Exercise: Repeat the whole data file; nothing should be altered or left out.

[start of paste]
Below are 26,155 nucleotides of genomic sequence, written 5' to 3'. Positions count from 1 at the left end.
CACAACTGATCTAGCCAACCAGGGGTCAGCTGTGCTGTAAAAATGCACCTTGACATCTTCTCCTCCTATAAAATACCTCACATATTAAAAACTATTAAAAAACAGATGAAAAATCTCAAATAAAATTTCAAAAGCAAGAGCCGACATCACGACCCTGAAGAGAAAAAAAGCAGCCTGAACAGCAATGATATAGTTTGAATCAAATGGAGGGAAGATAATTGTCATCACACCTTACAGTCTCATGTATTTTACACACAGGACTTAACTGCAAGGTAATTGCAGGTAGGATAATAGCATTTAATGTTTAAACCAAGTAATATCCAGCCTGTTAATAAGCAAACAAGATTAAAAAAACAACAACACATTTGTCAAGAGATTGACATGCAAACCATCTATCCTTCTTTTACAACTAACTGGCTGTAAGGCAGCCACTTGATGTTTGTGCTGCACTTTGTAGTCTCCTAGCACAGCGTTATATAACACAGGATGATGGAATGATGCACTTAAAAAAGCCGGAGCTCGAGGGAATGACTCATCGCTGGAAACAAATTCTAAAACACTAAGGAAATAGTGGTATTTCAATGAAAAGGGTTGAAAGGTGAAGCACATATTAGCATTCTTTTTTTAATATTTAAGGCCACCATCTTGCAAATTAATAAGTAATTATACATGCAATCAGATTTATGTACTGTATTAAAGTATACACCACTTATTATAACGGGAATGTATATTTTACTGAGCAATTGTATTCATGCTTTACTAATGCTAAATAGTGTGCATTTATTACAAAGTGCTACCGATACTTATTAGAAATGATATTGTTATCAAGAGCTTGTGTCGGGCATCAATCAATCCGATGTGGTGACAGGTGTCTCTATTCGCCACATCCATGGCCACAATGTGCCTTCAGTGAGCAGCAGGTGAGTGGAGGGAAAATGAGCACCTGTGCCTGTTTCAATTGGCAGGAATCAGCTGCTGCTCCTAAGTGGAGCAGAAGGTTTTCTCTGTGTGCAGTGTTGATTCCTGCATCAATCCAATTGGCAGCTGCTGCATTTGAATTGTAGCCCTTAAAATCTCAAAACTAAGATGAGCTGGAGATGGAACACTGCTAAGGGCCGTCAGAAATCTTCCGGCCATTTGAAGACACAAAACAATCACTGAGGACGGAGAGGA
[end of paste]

Below are 26,155 nucleotides of genomic sequence, written 5' to 3'. Positions count from 1 at the left end.
CACAACTGATCTAGCCAACCAGGGGTCAGCTGTGCTGTAAAAATGCACCTTGACATCTTCTCCTCCTATAAAATACCTCACATATTAAAAACTATTAAAAAACAGATGAAAAATCTCAAATAAAATTTCAAAAGCAAGAGCCGACATCACGACCCTGAAGAGAAAAAAAGCAGCCTGAACAGCAATGATATAGTTTGAATCAAATGGAGGGAAGATAATTGTCATCACACCTTACAGTCTCATGTATTTTACACACAGGACTTAACTGCAAGGTAATTGCAGGTAGGATAATAGCATTTAATGTTTAAACCAAGTAATATCCAGCCTGTTAATAAGCAAACAAGATTAAAAAAACAACAACACATTTGTCAAGAGATTGACATGCAAACCATCTATCCTTCTTTTACAACTAACTGGCTGTAAGGCAGCCACTTGATGTTTGTGCTGCACTTTGTAGTCTCCTAGCACAGCGTTATATAACACAGGATGATGGAATGATGCACTTAAAAAAGCCGGAGCTCGAGGGAATGACTCATCGCTGGAAACAAATTCTAAAACACTAAGGAAATAGTGGTATTTCAATGAAAAGGGTTGAAAGGTGAAGCACATATTAGCATTCTTTTTTTAATATTTAAGGCCACCATCTTGCAAATTAATAAGTAATTATACATGCAATCAGATTTATGTACTGTATTAAAGTATACACCACTTATTATAACGGGAATGTATATTTTACTGAGCAATTGTATTCATGCTTTACTAATGCTAAATAGTGTGCATTTATTACAAAGTGCTACCGATACTTATTAGAAATGATATTGTTATCAAGAGCTTGTGTCGGGCATCAATCAATCCGATGTGGTGACAGGTGTCTCTATTCGCCACATCCATGGCCACAATGTGCCTTCAGTGAGCAGCAGGTGAGTGGAGGGAAAATGAGCACCTGTGCCTGTTTCAATTGGCAGGAATCAGCTGCTGCTCCTAAGTGGAGCAGAAGGTTTTCTCTGTGTGCAGTGTTGATTCCTGCATCAATCCAATTGGCAGCTGCTGCATTTGAATTGTAGCCCTTAAAATCTCAAAACTAAGATGAGCTGGAGATGGAACACTGCTAAGGGCCGTCAGAAATCTTCCGGCCATTTGAAGACACAAAACAATCACTGAGGACGGAGAGGA